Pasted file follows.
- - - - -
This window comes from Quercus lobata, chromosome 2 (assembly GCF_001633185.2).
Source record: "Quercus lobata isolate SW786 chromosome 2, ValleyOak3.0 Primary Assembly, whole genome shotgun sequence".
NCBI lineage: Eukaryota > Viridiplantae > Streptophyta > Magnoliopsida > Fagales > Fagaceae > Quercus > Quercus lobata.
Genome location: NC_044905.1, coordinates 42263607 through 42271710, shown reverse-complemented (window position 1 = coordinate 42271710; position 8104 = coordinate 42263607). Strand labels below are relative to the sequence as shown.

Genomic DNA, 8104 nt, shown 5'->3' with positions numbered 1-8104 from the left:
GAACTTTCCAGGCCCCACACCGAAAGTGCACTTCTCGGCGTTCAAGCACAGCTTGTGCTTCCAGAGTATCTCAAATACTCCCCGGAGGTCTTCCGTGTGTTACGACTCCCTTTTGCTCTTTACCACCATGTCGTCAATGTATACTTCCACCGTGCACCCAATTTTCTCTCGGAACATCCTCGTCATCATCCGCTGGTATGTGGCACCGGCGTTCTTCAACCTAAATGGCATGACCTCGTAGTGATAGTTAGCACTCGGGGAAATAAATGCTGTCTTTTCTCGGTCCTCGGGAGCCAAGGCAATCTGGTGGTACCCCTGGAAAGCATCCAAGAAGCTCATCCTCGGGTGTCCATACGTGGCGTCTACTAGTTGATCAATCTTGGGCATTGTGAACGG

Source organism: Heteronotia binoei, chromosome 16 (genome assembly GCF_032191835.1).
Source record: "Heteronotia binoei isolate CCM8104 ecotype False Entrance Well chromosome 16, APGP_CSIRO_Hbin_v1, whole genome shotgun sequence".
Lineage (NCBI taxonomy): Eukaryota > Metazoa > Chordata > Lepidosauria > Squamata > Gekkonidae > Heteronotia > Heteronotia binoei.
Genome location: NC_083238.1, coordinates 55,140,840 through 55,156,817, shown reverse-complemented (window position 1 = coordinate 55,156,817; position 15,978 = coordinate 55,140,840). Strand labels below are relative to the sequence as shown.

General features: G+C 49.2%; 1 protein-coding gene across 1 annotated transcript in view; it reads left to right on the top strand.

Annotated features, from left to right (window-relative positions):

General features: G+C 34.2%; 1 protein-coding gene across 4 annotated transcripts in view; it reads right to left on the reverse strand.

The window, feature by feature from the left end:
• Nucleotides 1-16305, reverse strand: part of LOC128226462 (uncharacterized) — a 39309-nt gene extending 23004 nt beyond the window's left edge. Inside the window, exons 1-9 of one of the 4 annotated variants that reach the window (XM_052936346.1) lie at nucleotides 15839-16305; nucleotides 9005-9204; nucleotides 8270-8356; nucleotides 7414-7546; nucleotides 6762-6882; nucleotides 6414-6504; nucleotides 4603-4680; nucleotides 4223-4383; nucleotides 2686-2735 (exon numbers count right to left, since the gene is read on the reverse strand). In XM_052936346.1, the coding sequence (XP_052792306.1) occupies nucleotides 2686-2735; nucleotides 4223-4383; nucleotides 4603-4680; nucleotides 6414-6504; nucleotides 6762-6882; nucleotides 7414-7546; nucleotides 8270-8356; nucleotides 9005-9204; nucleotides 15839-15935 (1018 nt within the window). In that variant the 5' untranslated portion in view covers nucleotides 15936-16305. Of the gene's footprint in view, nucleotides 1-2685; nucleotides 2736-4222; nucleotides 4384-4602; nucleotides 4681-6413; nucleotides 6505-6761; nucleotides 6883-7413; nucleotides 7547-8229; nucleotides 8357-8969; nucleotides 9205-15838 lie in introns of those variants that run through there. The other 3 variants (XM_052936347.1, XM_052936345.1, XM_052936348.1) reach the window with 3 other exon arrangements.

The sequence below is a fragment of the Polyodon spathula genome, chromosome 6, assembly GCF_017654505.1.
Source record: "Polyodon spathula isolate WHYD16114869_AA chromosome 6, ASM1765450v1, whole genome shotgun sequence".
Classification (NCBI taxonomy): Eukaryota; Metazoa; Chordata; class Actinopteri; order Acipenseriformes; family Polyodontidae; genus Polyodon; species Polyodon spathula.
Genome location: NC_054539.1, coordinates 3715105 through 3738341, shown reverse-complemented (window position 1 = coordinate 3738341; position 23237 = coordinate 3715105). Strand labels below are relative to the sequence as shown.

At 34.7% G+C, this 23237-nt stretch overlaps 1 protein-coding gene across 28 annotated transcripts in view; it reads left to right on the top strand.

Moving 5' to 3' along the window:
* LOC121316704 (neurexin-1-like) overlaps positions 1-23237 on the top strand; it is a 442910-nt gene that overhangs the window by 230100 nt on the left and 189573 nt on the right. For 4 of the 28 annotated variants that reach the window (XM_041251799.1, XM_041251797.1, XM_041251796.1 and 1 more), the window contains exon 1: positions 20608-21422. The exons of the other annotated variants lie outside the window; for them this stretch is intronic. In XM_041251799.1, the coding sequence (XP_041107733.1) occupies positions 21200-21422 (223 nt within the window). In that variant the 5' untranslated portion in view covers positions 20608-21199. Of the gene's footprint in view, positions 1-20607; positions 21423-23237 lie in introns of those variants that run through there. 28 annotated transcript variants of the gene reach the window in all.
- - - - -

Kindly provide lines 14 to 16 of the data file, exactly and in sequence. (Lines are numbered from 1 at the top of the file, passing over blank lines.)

The window, feature by feature from the left end:
• Nucleotides 1-16305, reverse strand: part of LOC128226462 (uncharacterized) — a 39309-nt gene extending 23004 nt beyond the window's left edge. Inside the window, exons 1-9 of one of the 4 annotated variants that reach the window (XM_052936346.1) lie at nucleotides 15839-16305; nucleotides 9005-9204; nucleotides 8270-8356; nucleotides 7414-7546; nucleotides 6762-6882; nucleotides 6414-6504; nucleotides 4603-4680; nucleotides 4223-4383; nucleotides 2686-2735 (exon numbers count right to left, since the gene is read on the reverse strand). In XM_052936346.1, the coding sequence (XP_052792306.1) occupies nucleotides 2686-2735; nucleotides 4223-4383; nucleotides 4603-4680; nucleotides 6414-6504; nucleotides 6762-6882; nucleotides 7414-7546; nucleotides 8270-8356; nucleotides 9005-9204; nucleotides 15839-15935 (1018 nt within the window). In that variant the 5' untranslated portion in view covers nucleotides 15936-16305. Of the gene's footprint in view, nucleotides 1-2685; nucleotides 2736-4222; nucleotides 4384-4602; nucleotides 4681-6413; nucleotides 6505-6761; nucleotides 6883-7413; nucleotides 7547-8229; nucleotides 8357-8969; nucleotides 9205-15838 lie in introns of those variants that run through there. The other 3 variants (XM_052936347.1, XM_052936345.1, XM_052936348.1) reach the window with 3 other exon arrangements.

The sequence below is a fragment of the Polyodon spathula genome, chromosome 6, assembly GCF_017654505.1.